Although some people objected to giving their religion, 57.2% had no religion, 28.3% were Christian, 0.2% were Hindu, 0.3% were Muslim, 0.8% were Buddhist and 4.7% had other religions.
Of those at least 15 years old, 153 (10.3%) people had a bachelor or higher degree, and 408 (27.5%) people had no formal qualifications. The median income was $30,300. The employment status of those at least 15 was that 711 (47.9%) people were employed full-time, 276 (18.6%) were part-time, and 48 (3.2%) were unemployed.
Captain James Cook explored the Waihou River in 1779, taking a long-boat up as far as Netherton, just a couple of miles from where the town of Paeroa was built 100 years on.
The area was briefly explored in October 1826 by Captain James Herd, in command of the Lambton and the Isabella (or Rosanna). Herd was sent on an exploratory mission by the first organisation to be known as the New Zealand Company and claimed to have bought one million acres (400,000 ha) of land from local M?ori in Hokianga and Manukau.
By 1869, anticipating the rush to the Ohinemuri Goldfields, considerable numbers of miners camped at Cashell's Landing "Puke".[clarification needed]
When James Mackay (surveyor) and Sir David McLean (Minister of Mines) completed negotiations six years later with the M?ori Chiefs, Tukukino and Taraia, the fields were declared open. Six hundred miners rushed to Karangahake, considered to be the El Dorado, on 3 March 1875. A canvas town of 1,600 people with about 20 stores and grog shops set the area going. The big gold reefs like Talisman and Crown were discovered but proved hard to work. Heavy machinery required for hard quartz mining had to be brought via the Waihou River and up to Paeroa. The river was the only highway and with two shipping companies in operation, Paeroa became a thriving transport and distribution centre.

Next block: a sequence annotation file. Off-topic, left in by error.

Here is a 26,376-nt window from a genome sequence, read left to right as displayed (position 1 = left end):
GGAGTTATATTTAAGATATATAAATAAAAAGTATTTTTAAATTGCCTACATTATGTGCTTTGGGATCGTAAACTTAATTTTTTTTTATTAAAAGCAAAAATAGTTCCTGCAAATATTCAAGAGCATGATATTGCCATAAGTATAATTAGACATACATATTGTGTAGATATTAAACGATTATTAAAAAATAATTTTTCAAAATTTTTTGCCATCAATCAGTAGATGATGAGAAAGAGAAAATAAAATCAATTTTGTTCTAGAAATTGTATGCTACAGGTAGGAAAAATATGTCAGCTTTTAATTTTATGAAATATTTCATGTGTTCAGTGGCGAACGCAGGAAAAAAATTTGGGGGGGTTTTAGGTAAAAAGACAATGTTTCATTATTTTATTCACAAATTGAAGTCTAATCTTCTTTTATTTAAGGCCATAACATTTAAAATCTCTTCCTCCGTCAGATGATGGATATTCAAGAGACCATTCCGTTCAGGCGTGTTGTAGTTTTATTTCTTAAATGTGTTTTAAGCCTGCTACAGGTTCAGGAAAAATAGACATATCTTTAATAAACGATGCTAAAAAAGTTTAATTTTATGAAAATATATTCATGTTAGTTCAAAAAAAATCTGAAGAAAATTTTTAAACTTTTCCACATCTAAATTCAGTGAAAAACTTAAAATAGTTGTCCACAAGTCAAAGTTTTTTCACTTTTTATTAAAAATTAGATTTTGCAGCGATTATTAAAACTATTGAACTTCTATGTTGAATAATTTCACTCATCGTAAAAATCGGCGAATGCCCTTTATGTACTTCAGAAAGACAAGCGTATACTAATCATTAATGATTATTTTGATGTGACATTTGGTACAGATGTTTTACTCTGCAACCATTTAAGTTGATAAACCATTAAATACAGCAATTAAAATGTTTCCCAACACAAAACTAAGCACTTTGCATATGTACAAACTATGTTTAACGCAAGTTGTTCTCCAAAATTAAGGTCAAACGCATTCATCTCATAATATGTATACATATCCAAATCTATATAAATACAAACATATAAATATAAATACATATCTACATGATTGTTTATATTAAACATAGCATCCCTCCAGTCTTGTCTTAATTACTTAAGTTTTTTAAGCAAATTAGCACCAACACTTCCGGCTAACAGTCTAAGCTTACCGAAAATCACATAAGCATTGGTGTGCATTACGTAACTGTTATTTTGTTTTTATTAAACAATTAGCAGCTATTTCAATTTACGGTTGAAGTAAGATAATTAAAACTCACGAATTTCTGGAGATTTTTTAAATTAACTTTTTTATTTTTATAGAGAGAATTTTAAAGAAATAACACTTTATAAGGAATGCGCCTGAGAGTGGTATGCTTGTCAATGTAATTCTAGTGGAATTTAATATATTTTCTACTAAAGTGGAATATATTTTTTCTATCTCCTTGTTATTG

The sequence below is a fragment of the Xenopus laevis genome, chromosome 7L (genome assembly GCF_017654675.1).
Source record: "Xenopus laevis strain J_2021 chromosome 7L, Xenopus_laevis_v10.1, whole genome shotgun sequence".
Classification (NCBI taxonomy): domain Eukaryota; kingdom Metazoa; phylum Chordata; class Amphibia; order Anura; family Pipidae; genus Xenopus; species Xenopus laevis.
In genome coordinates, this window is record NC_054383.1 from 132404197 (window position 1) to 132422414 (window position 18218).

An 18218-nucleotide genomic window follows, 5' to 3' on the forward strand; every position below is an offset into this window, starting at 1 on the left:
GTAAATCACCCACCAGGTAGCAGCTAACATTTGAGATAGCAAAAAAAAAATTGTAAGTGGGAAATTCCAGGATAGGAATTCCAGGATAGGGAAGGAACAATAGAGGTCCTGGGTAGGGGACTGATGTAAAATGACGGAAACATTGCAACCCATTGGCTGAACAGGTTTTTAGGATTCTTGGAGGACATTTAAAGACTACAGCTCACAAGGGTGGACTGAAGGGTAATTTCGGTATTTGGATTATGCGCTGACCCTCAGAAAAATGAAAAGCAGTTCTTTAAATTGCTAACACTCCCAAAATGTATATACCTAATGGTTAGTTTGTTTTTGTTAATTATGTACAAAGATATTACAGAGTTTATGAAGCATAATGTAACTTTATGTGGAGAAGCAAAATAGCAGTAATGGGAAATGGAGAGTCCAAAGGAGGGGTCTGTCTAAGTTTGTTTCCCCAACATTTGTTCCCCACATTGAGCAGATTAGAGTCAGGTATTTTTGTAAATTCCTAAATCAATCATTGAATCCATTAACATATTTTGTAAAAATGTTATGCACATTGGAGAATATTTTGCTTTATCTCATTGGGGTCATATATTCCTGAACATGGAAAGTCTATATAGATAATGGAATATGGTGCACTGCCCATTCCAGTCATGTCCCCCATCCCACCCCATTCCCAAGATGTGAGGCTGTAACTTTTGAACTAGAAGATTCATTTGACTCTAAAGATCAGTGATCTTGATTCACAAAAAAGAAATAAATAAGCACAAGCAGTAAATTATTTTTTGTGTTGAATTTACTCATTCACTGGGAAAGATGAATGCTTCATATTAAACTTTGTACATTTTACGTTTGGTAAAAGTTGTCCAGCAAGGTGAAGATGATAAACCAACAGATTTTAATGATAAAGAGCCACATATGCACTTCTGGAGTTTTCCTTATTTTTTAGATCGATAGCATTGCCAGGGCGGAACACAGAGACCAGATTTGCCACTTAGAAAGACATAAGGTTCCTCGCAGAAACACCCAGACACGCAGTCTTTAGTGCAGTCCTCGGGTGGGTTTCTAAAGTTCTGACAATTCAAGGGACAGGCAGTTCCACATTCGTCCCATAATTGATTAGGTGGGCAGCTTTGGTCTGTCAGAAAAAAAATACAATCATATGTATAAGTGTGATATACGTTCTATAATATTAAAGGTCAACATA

When the Northern Steamship Company combined with its opposition, the wharves from near the Bank of New Zealand (Wharf Street) had to be shifted two miles (3.2 km) downstream in 1892, and eventually to just below Puke Bridge due to the silting from mining operations. A busy freight business developed with four ships regularly running from Auckland to Thames to Paeroa.
The Thames Branch railway line reached the town in 1881 at the Paeroa Railway Station, and gradually ships gave way to steam, which in turn gave way to road transport. Work on the Paeroa-Pokeno Line commenced in the 1930s, but little was done and the proposal was abandoned.
A historic Paeroa building, in the town centre, is the former National Bank of New Zealand's gold refinery, built in 1914 in Willoughby Street. The building is now a private home and business, hidden from street level view by a ponga fence. In 1911 the National Bank formed joint venture with the New Zealand Mining Trust and the bank purchased a section with a 97 ft (30 m) frontage by 125 ft (38 m) deep in Arthur Street (now Willoughby Street) for 200 pounds.